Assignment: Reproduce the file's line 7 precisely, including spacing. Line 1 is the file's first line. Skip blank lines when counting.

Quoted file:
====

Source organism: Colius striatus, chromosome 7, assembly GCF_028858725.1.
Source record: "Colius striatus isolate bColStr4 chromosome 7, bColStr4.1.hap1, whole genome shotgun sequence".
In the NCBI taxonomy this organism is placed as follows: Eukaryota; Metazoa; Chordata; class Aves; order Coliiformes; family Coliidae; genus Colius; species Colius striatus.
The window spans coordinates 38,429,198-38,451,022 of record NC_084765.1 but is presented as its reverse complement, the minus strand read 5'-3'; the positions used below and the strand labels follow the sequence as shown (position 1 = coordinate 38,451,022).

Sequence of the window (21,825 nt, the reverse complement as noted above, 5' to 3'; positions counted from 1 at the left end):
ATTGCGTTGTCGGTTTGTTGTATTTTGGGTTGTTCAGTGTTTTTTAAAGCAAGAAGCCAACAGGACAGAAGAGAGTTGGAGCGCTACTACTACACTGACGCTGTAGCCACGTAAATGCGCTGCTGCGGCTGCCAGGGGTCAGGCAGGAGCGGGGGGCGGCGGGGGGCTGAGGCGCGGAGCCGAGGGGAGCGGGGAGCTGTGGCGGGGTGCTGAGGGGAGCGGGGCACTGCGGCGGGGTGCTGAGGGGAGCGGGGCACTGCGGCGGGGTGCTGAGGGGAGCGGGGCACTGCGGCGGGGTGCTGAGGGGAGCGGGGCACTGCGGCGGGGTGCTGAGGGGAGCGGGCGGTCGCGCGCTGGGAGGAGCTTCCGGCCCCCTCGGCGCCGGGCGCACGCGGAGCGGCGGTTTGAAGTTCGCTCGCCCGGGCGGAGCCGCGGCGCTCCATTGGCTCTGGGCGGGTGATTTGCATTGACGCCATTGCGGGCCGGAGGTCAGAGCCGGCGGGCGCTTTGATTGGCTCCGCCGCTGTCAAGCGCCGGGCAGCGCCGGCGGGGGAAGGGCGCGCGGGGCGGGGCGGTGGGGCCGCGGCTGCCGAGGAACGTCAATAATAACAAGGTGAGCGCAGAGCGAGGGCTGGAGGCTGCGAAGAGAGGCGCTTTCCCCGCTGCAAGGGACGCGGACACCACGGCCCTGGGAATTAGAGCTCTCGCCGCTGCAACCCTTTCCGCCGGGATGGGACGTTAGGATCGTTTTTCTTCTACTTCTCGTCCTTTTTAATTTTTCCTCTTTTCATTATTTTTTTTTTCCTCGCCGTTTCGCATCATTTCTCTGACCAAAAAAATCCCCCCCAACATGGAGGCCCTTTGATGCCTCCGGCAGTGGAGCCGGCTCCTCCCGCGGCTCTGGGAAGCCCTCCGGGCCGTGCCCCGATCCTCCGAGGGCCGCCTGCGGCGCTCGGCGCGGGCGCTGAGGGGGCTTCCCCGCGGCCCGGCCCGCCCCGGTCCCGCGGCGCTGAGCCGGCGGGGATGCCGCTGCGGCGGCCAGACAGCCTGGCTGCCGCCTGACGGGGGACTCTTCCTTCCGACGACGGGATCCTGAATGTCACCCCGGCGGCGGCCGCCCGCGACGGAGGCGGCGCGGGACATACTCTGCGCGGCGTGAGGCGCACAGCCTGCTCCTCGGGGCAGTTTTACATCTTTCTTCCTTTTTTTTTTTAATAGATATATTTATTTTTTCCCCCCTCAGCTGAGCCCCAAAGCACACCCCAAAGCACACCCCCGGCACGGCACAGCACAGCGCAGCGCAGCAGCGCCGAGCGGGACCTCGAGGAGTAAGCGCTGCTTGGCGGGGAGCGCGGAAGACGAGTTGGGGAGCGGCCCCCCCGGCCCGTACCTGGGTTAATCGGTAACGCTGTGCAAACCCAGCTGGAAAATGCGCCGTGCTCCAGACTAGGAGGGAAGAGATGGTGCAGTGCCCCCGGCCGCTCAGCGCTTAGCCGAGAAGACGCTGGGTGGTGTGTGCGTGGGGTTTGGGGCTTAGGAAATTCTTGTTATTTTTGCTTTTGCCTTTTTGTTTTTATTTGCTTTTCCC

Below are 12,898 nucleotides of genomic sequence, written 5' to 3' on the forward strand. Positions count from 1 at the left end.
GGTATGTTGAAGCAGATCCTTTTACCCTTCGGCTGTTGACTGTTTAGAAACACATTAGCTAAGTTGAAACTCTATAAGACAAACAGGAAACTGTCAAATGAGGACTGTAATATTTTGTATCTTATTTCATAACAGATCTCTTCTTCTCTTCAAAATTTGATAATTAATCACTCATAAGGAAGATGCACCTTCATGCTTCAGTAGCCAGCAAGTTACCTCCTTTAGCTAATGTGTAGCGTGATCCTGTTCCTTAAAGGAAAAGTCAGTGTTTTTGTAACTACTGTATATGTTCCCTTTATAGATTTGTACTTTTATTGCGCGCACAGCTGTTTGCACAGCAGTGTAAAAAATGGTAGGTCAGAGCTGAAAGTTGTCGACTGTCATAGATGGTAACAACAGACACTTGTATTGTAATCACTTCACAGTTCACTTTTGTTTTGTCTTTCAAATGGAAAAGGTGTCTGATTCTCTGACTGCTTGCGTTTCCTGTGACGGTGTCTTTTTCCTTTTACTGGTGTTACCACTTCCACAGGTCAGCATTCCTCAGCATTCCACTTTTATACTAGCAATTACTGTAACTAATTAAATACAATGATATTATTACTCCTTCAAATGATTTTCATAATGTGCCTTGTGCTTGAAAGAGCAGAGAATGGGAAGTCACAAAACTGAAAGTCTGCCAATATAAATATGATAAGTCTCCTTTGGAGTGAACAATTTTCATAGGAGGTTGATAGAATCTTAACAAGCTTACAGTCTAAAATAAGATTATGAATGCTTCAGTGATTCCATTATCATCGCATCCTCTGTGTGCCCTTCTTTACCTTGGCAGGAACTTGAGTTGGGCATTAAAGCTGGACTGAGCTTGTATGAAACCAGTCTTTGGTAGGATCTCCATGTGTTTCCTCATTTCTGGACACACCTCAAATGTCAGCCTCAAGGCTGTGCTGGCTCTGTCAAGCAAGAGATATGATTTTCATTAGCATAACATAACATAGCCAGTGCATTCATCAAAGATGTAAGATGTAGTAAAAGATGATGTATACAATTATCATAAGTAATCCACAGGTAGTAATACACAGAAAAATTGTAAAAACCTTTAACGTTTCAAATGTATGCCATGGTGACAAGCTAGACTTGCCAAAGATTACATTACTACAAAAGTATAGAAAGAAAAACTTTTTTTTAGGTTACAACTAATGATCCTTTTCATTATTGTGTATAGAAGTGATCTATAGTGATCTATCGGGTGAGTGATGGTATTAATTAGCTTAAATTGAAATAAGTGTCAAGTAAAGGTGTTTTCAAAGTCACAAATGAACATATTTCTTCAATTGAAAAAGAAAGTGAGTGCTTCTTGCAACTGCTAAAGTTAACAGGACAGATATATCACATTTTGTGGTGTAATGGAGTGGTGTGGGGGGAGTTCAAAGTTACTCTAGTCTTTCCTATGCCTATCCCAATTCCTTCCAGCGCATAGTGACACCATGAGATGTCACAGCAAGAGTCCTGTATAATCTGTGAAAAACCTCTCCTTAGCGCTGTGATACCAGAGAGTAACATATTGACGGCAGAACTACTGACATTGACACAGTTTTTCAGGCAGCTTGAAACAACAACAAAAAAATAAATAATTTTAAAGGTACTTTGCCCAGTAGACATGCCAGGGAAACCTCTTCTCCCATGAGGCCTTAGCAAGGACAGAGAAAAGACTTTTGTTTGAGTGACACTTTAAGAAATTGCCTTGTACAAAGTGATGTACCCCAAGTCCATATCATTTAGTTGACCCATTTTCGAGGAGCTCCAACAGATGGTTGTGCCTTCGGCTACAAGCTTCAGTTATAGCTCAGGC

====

Below are 12,898 nucleotides of genomic sequence, written 5' to 3' on the forward strand. Positions count from 1 at the left end.